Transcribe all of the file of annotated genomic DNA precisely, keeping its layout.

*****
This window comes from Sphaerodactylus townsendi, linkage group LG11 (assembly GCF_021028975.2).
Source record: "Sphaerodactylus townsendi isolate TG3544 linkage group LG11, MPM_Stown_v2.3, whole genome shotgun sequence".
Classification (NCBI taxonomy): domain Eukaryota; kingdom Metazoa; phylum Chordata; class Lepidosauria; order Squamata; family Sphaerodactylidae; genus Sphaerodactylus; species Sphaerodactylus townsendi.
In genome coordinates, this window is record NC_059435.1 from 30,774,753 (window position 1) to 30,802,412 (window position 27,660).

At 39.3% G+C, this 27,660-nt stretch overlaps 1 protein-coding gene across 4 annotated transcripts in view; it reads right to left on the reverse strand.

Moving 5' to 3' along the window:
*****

This window comes from Sphaerodactylus townsendi, linkage group LG11 (assembly GCF_021028975.2).
Source record: "Sphaerodactylus townsendi isolate TG3544 linkage group LG11, MPM_Stown_v2.3, whole genome shotgun sequence".
Classification (NCBI taxonomy): domain Eukaryota; kingdom Metazoa; phylum Chordata; class Lepidosauria; order Squamata; family Sphaerodactylidae; genus Sphaerodactylus; species Sphaerodactylus townsendi.
In genome coordinates, this window is record NC_059435.1 from 30,774,753 (window position 1) to 30,802,412 (window position 27,660).

At 39.3% G+C, this 27,660-nt stretch overlaps 1 protein-coding gene across 4 annotated transcripts in view; it reads right to left on the reverse strand.

Moving 5' to 3' along the window: